School of Natural and Environmental Sciences


The assessment of pain using facial expressions in laboratory mice, rats, rabbits and macaques

Our aim of this project is to investigate whether facial expressions can be objectively and reliably used to measure post-procedural pain in a range of laboratory animal species either alone, or in conjunction with other techniques.

Facial expressions are routinely used to assess pain and other emotional states in humans, particularly in those who are unable to communicate verbally (e.g. newborn babies).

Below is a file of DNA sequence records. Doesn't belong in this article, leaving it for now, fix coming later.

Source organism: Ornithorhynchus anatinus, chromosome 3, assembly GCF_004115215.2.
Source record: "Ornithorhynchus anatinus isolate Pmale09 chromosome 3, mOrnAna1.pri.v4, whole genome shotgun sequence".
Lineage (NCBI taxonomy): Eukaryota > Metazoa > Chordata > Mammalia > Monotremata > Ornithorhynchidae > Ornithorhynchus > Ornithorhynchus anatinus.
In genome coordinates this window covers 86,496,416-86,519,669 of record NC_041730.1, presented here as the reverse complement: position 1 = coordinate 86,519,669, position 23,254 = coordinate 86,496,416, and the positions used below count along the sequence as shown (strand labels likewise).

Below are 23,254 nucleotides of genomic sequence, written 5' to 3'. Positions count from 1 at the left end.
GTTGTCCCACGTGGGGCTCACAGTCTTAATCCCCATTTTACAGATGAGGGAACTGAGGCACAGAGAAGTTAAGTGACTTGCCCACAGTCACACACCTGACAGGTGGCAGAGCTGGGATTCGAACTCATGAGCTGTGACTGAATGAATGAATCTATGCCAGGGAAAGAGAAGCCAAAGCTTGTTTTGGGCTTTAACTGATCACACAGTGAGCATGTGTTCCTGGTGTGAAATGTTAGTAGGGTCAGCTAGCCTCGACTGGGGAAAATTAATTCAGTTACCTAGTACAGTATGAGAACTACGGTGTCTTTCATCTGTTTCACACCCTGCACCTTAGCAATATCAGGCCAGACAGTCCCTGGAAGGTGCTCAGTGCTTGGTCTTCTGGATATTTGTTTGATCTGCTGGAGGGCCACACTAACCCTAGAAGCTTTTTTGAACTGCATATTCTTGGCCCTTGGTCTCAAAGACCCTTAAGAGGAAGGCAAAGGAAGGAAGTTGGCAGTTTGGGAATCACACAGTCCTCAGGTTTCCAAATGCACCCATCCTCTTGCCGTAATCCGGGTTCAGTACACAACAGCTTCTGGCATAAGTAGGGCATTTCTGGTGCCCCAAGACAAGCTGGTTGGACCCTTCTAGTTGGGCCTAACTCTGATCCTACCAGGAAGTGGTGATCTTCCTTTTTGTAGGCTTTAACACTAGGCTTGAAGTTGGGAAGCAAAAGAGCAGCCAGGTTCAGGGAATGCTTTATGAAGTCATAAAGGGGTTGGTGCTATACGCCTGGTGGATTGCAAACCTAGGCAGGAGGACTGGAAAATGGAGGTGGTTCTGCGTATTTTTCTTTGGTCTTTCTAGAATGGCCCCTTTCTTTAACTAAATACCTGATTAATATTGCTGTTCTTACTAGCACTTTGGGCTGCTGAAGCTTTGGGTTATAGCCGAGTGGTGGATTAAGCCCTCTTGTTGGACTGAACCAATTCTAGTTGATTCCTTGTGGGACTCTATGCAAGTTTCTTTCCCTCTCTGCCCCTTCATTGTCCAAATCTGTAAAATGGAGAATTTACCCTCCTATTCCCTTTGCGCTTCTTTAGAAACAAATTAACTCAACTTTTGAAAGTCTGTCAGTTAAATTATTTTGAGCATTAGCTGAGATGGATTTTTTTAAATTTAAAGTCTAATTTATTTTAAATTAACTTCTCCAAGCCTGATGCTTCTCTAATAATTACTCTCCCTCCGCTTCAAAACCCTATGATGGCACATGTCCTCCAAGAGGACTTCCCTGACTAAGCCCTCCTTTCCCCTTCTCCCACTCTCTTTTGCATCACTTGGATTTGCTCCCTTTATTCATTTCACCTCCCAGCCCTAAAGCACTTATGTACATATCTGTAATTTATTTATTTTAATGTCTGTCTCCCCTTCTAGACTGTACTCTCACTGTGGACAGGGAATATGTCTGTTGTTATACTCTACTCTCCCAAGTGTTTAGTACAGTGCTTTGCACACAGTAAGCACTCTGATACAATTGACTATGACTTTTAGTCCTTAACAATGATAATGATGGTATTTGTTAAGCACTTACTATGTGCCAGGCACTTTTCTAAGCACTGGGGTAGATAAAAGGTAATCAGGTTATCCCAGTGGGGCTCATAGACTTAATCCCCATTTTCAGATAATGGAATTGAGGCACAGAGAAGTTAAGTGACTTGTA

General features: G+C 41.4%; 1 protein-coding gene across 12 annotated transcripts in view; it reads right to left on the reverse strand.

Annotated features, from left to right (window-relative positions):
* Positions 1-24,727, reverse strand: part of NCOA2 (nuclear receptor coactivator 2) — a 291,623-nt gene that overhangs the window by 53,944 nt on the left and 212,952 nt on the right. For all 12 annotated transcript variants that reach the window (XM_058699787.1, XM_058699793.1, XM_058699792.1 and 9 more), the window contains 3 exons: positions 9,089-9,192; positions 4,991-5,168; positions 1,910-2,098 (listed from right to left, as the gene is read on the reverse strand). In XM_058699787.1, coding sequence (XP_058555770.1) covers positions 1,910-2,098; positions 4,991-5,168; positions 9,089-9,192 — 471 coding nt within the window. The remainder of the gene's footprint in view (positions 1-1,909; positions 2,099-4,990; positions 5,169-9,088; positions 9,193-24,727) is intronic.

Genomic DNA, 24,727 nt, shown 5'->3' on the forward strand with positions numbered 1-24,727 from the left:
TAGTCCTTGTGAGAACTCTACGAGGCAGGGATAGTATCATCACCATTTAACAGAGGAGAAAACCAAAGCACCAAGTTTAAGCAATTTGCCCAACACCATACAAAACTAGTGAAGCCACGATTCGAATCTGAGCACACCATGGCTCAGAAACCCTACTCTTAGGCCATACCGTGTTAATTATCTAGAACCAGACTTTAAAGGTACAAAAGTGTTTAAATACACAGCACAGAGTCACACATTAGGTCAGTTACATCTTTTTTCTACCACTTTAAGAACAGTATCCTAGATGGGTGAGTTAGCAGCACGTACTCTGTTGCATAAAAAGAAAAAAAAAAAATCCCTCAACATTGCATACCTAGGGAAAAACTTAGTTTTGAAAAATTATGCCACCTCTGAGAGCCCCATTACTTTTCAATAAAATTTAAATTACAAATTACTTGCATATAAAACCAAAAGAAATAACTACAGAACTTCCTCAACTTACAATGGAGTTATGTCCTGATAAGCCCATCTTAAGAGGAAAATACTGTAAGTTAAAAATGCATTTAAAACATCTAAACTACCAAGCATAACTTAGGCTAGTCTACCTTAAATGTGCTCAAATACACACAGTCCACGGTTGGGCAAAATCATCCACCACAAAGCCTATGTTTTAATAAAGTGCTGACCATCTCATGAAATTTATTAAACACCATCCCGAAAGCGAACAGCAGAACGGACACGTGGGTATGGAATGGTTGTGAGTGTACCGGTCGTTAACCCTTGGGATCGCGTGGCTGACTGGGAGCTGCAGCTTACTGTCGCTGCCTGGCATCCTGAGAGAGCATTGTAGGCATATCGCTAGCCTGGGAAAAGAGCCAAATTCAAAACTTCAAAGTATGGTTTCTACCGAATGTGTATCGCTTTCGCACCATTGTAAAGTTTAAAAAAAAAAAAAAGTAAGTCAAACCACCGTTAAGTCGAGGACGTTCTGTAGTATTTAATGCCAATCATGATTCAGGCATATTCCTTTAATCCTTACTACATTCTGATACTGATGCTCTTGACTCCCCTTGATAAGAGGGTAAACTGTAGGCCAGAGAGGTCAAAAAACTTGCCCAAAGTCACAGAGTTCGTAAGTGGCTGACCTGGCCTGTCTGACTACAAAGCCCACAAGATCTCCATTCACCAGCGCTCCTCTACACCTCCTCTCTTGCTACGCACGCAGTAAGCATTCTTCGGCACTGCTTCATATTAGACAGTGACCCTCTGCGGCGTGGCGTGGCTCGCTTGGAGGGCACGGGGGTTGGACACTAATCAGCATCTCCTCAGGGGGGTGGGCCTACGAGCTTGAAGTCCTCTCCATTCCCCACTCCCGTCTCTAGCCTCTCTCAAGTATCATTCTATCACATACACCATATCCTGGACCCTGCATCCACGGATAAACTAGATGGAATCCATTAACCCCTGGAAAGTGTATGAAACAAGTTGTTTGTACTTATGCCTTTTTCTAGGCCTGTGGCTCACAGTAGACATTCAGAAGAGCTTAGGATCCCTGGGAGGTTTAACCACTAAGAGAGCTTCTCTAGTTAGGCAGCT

There is now an increasing body of literature demonstrating that facial expressions change in response to painful procedures in animals. If these expressions are a direct response to pain, then this may offer a new method of assessing pain in laboratory animals that undergo potentially painful procedures. Pain in animals is of considerable public concern. Pain compromises not only animal welfare, but also potentially the validity of the data collected from animals used research. To alleviate pain, we must be able to assess its severity and duration effectively